San Jose Business Lawyers Blog

Articles Posted in Business Transactions

Selling your business can make a good profit when sold to the right buyer. When you decide to exit the company, selling your business may be a good strategy. A business sale may not be easy, but there can be many rewards and benefits. If you’re interested in selling your business for profit, there are 3 things to keep in mind to make sure the process goes smoothly and without a legal hitch.

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3 Tips for Selling Your Business

  1. Hire Counsel

You’ll need someone in your court with a background on financial and business transactions. An experienced business attorney can help you prepare necessary documents and close the sale. You’ll want to lay out all finances to see how they may impact your personal wealth. You also won’t want to let the stress of the sale process lead to missed deadlines or late filing of documents. There are a lot of planning, structural, legal, and financial issues involved with the sale of a business, so having an experienced business attorney will be critical to ensure you’re making the right decisions. Continue Reading

Among people who are actively involved in business, Delaware is known as the state that is perhaps the most corporation-friendly in the United States. According to the state of Delaware, it has been “preeminent” as a place for businesses to incorporate since the early part of the 20th century, and more than half of all Fortune 500 companies are incorporated in Delaware. Clearly, there must be certain benefits of incorporating in Delaware that have been attracting businesses for more than one hundred years. Some of the most commonly cited benefits of incorporating your business in Delaware are detailed below.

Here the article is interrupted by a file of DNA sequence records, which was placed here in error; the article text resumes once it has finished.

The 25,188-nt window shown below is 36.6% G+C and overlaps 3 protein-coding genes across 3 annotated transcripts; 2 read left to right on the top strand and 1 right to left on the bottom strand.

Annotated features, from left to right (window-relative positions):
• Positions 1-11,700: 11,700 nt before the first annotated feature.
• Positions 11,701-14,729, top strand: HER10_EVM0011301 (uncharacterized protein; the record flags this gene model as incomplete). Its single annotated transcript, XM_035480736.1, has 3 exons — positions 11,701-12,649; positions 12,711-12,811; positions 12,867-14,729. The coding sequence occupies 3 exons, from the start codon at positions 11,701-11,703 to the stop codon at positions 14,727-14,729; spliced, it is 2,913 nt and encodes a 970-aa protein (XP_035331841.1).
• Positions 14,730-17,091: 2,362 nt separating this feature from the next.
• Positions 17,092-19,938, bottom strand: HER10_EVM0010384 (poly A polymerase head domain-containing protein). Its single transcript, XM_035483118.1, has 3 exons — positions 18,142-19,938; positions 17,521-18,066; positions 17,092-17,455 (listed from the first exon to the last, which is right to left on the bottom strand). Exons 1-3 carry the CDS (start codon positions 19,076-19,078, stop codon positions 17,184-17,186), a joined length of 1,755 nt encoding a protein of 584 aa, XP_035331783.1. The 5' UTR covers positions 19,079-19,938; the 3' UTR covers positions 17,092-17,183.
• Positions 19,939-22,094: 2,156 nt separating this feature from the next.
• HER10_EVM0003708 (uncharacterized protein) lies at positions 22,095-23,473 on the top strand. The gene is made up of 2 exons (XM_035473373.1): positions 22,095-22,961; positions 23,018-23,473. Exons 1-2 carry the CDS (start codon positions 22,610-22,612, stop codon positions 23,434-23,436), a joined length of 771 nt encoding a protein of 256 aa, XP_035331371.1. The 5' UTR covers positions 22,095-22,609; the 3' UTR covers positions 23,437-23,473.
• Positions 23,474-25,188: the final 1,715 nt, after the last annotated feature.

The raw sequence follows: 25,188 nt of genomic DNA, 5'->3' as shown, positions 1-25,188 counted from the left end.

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Flexible laws – The Delaware General Corporation Law provides corporations and shareholders tremendous flexibility in the way a corporation operates. In fact, an official publication distributed by the Delaware Department of State indicates that its corporate law has been written with a “bias against regulation.” Continue Reading

If you’re thinking about starting a nonprofit, there are some steps to take before you begin. Forming a nonprofit organization is much like starting a regular corporation, except there are several additional steps you must take to ensure tax-exempt status, which includes a rigorous application process. Here are some common questions and their answers about forming a nonprofit organization.

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Forming a Nonprofit Organization: Common Questions and Answers

What does ‘501(c)3’ mean?

Being a 501(c)3 corporation means a company has been approved by the IRS as a charitable organization, exempt from specified taxes. The IRS may grant your nonprofit organization tax-exempt status if the nonprofit was formed for religious, charitable, scientific, literary or educational purposes, so long as the nonprofit does not distribute profits to individuals above reasonable compensation. Continue Reading

January 1st brought 930 new California laws which are enforceable in the new year. We’d like to share some of the new and relevant laws for 2015 that may affect you and your business activities. Here are 7 new federal and California laws that took effect January 1st.

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7 New Laws for 2015

  1. Driver’s Licensing

Experts expect more than a million applications for California driver’s licenses to flood the DMV offices following new laws allowing non-U.S. citizens without documentation to get driver’s licenses. Continue Reading

As much as you may want to avoid litigation when it comes to your business, conflicts arise and are sometimes unavoidable as a cost of running a successful business. While you and your business partners may have other philosophies on handling workplace issues, sometimes litigation is the best course of action to deal with messy company separations, distribution of assets, protecting your property, and sometimes even handling suppliers and consumers.